I don't think it was vile, but it was sad. Both a sad story and a sad look at human nature. Still, a very good read. It's a short story and doesn't take along to finish. Better still, it's available online:

          http://windupstories.com/pumpsix/the-people-of-sand-and-slag/ [windupstories.com]

      • protip: What happens in a book does not always reflect the author's desires, nor should the exposition necessarily instruct your morals.

        You noticed that genetically modified people may not be great candidates for slavery. Good for you. That was one of the major points that I think the author wanted to make by, in this case, describing the negative aspects of such a situation.
      • Well, it's rape and forced prostitution, but I'm being redundant. It's kind of a vile subject.

        So, uh... Spoilers!

        There's also the important undertone that uber-men must be regulated as they're dangerous in the short term and the risk that they'd replace us in the long term. So they're gimped and made illegal. But, as always, some slip through the cracks and find their existance in direct opposition to the law, which makes the seedy underworld their only real option. Hey! Guess what the seedy undergrou
      • by epyT-R (613989)

        if the freedom of speech was limited by the collective average outlook of people like you, who insist on getting 'offended' to 'prove' their social decency, we'd have none at all. get over it.

        • by tehcyder (746570)

          if the freedom of speech was limited by the collective average outlook of people like you, who insist on getting 'offended' to 'prove' their social decency, we'd have none at all. get over it.

          Fuck off, GP didn't say it should be censored by the government, he just said he found it vile. Freedom of speech includes having the opinion that not everything is equally good or bad, you know.

          I find a lot of things vile and offensive, and there's something psycopathic and morally empty about anyone who doesn't.

      • by bcrowell (177657)

        IMO the real problem is that the most important POV character in the book, Anderson Lake, is portrayed as a total blank. He just kind of walks on and off stage and does stuff, and you never get any insight into why he does what he does. It's not that Bacigalupi can't do characterization -- he does a very nice job with the other characters in the book. He just fails in the case of Lake.

        ****************** SPOILER WARNING ********************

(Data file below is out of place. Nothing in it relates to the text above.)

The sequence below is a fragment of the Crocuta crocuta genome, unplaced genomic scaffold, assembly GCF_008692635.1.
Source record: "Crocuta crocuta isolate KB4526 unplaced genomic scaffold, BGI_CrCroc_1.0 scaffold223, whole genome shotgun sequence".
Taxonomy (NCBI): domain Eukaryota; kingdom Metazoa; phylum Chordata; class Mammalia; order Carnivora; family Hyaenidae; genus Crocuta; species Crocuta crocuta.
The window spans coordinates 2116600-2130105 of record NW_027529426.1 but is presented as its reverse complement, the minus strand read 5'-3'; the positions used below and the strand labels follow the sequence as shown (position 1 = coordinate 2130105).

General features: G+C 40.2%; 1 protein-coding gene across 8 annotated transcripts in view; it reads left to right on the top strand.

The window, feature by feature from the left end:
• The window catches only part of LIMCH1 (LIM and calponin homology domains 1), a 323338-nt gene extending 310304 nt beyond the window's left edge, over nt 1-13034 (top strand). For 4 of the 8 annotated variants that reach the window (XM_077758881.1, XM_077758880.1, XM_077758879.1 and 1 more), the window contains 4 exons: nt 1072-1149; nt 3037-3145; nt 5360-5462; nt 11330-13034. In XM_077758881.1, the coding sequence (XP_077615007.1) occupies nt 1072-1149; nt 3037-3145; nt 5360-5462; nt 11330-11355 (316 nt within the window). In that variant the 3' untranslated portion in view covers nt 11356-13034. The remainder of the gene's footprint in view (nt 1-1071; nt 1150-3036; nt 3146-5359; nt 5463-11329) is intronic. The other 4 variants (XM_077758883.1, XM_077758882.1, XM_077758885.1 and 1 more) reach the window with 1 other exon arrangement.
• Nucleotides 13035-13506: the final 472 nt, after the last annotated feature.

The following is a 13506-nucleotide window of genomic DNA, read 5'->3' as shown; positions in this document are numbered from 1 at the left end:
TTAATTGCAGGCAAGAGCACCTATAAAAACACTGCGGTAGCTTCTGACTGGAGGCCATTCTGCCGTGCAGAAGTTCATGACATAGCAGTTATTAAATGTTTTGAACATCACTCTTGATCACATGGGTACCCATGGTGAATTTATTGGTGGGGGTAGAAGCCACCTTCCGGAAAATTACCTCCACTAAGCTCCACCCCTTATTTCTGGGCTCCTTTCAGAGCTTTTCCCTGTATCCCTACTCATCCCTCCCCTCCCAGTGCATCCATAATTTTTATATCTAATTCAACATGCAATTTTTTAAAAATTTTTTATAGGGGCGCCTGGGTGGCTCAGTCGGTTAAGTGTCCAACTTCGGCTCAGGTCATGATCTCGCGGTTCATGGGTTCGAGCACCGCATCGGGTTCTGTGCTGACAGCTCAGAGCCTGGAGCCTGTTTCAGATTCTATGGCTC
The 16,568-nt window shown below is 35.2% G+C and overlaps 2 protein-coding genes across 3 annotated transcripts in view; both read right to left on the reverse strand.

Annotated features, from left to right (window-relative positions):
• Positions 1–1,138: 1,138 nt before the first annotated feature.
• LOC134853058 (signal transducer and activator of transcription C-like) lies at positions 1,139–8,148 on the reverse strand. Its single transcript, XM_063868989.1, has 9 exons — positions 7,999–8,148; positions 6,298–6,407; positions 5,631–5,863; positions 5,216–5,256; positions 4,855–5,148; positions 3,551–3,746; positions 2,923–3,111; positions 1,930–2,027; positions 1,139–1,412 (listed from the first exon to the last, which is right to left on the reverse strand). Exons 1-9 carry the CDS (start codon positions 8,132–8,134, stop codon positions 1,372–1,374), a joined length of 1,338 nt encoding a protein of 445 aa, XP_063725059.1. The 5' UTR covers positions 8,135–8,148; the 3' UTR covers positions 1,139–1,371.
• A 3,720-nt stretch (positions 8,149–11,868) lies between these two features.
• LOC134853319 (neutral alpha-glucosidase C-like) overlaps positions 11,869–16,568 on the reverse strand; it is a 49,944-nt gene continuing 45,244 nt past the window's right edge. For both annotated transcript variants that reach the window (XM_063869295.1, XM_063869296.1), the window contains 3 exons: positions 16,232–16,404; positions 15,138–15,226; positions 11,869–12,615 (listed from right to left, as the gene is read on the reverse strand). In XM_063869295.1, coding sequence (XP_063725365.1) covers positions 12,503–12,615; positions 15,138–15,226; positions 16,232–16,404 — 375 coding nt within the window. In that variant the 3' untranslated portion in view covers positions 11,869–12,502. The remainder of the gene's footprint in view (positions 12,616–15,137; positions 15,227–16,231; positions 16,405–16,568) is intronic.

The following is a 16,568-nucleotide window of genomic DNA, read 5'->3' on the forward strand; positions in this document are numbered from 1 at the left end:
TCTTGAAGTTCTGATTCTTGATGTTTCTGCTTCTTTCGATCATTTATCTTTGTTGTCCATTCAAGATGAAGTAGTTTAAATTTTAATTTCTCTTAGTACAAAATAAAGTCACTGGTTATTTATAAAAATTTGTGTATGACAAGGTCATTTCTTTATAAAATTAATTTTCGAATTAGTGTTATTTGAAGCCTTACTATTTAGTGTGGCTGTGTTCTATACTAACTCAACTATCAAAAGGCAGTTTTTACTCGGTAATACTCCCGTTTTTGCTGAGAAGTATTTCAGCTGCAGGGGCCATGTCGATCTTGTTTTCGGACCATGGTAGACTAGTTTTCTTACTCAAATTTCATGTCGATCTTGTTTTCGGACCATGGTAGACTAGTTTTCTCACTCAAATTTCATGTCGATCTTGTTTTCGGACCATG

This creates real problems when Lake uses Emiko as a sexual tool and

        • I would tend to agree with you, but it was in some ways even worse than that. Anderson Lake was basically a tool for the current part of the story. I counted at least four times throughout the book that his personality completely changed for no better reason than it served that part of the story. And not just "growing" or even being deceitful (which he is)... some of his behaviours were distinctly at odds with established behaviours from earlier in the narrative. It's almost as if the author did four differ

    • by stanlyb (1839382)
      Calories. Everything is calories. How many calories do you need to build the "solar panels"????
    • by gandhi_2 (1108023)

      What part of dystopian did you miss? There can't be any good news... the evil corporations stole all the sunlight and charges you a royalty for a copy of a photon.

      Sci Fi is all about the guilt trip and foreboding warnings from those smarter than you who use just as much (or more) natural resources.... ...And catch phrases, you damn dirty ape!

    • by Ragica (552891)
      It's been over a year since I read Wind-up Girl, with many books between then and now, so my memory is kind of hazy... but thinking back, I can't remember any electrical energy in that world. Was it all mechanical? If it's all mechanical (for whatever reason), that really limits what sort of energy sources are useful. Especially portable energy sources. Most current energy sources, green or otherwise, are to produce electricity. I'm have no idea why (if I am even recalling correctly) electricity doesn't wor
    • Seemed pretty obvious to me.... they repeatedly mentioned the megodont union... which wielded huge amounts of power and seemed to act like a guild, excluding others etc.

      The feeling I got from the book was that megodont power winding kink-springs was an asian or at least south asian thing... the western nations could easily have used electricity generated by whatever, although the power density of batteries could hardly seem to reach the kink springs. Which is probably why they were so universally used.

      Sam

    • by F34nor (321515)

      Really? If you have lost the hi-tech manufacturing complex how in the fuck are you going to make wafers? Anyway the pushed disease from Monsanto was far more interesting than another re-write of the ideas brought up in lets say Dune in the 1960's.

  • by heptapod (243146) <heptapod@gmail.com> on Monday February 06, 2012 @04:53PM (#38946171) Journal

    The Windup Girl came out in September 2009 and now you're getting around to reviewing it?

    Let me tell ya, there's an awesome book by this guy named Bob Heinlein. He named it "The Moon is a Harsh Mistress" and I heard it's pretty good. I'd better get cracking on that review before it's too late!